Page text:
Appropriately, I’ve been putting this post off for days.
Are you a chronic procrastinator? I am. I’m guessing a lot of you are too. For many of us, the best we can hope for is to be really productive while we are doing something other than what we ought to be doing. You know, like organizing your closet when you should be making phone calls. Or better yet, organizing your kitchen.
With eighteen days left in October, I’m betting that a lot of NaNoWriMo participants are starting to feel like it’s all well and good to know where all the tupperware lids are, but what about the book?
I’m here to warn you that procrastination has an even sneakier side. You can be working on the book, but getting no closer to an outline. You can have thousands of words of notes and still not know how your story is going to end. And it might take you valuable days to realize you’re doing it.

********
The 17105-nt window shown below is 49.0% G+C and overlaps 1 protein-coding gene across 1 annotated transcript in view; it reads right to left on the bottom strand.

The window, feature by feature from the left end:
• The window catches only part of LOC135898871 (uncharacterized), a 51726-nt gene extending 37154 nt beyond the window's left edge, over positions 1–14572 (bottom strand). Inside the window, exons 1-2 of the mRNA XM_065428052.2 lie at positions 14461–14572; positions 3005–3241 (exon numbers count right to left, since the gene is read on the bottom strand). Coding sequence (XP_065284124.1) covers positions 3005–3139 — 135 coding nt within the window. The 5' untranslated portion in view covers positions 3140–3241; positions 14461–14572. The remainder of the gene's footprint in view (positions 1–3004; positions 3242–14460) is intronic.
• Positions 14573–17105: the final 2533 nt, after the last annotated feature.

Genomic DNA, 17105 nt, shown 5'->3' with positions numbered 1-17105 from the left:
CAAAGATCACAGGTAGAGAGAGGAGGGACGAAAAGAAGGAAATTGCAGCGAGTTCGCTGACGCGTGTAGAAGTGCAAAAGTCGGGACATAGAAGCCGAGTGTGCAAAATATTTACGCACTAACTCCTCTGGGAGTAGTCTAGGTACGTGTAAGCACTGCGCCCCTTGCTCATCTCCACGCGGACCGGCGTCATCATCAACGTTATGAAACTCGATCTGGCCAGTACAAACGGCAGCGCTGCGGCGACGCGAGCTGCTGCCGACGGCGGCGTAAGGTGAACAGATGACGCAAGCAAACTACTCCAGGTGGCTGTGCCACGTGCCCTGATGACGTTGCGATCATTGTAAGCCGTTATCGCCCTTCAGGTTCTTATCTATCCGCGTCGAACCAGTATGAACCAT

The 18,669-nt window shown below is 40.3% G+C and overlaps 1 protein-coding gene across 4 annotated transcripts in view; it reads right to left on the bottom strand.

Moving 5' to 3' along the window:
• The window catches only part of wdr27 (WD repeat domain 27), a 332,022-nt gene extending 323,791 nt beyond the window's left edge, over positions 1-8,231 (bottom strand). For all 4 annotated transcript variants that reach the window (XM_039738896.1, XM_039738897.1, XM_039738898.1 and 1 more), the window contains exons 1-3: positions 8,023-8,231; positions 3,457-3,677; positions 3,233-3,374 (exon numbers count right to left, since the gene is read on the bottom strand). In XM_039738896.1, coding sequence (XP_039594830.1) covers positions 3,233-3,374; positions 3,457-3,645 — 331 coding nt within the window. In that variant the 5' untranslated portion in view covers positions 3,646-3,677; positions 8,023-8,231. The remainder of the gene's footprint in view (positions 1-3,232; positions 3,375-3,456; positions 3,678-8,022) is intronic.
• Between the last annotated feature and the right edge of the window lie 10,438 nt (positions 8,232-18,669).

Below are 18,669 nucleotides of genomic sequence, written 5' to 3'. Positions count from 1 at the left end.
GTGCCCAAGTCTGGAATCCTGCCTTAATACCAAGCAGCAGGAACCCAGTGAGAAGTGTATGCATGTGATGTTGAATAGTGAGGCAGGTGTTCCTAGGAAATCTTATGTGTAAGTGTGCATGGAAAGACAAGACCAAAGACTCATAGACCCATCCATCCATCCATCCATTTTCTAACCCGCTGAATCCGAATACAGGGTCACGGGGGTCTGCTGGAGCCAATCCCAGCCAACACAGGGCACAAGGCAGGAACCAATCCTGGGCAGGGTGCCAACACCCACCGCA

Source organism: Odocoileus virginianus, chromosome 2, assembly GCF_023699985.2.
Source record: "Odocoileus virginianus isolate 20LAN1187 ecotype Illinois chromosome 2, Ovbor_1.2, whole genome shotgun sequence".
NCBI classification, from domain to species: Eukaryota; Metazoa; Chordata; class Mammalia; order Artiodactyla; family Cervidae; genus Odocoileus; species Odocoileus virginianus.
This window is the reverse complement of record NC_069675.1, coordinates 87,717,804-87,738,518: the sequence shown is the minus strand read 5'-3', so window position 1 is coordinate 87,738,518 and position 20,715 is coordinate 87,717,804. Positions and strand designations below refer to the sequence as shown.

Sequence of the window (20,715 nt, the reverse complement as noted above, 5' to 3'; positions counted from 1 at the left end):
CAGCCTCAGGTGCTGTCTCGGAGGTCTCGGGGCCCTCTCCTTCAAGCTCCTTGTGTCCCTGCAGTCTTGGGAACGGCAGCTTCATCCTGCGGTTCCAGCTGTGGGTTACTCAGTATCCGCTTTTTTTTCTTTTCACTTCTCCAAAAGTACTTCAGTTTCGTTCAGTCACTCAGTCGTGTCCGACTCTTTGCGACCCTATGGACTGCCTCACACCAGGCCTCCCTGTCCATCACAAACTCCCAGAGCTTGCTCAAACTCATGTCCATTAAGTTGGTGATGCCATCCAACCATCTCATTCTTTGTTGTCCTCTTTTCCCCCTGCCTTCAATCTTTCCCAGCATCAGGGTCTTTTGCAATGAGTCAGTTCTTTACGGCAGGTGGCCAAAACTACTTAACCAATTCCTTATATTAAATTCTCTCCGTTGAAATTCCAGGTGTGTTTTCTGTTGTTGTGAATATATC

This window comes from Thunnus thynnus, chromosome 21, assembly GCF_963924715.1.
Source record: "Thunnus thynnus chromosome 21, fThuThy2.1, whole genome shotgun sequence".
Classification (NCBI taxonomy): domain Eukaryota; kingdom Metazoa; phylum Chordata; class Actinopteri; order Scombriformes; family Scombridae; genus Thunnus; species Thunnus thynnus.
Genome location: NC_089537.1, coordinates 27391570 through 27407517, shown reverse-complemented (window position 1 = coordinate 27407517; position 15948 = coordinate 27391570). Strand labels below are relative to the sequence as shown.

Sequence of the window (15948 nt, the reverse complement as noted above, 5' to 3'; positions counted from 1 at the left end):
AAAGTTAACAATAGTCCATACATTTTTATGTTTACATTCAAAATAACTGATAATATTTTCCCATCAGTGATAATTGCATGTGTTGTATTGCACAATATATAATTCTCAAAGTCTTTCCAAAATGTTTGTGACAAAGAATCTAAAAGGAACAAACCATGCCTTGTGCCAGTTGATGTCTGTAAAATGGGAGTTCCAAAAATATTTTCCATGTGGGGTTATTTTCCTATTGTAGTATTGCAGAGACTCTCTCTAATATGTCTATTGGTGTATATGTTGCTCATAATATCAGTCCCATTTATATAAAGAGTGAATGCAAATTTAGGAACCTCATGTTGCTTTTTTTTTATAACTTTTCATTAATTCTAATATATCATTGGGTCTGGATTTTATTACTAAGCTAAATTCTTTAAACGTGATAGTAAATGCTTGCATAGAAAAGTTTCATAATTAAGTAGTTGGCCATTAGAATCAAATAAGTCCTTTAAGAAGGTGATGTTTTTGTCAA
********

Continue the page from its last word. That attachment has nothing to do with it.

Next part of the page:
The main pitfall is worldbuilding. If your story takes place anywhere other than here and now, you have to invent the setting. Sometimes it’s a simple adaptation of reality, other times you’re building a whole universe from the ground up.
Writers can work on worldbuilding for months. Everything from the legal system to the decorations for the military (or other) rank. Fauna and flora.
The thing is… the setting isn’t the story.
Yes, for your finished product you might want to get all those details nailed down. But not for your first draft.
Character development has some of the same pitfalls, but usually on a lesser scale. Don’t spend hours and hours writing a character’s backstory at this stage in your planning. You should understand your characters to know what they are going to do and why they are doing it, but you don’t need to know the name of their third grade teacher (most of the time).
So focus on your story. Figure out what’s going to happen. Make sure it makes sense. Fill in plot holes. If you don’t have a story, your beautiful world is useless.
Now… wasn’t there something else I was supposed to be working on…?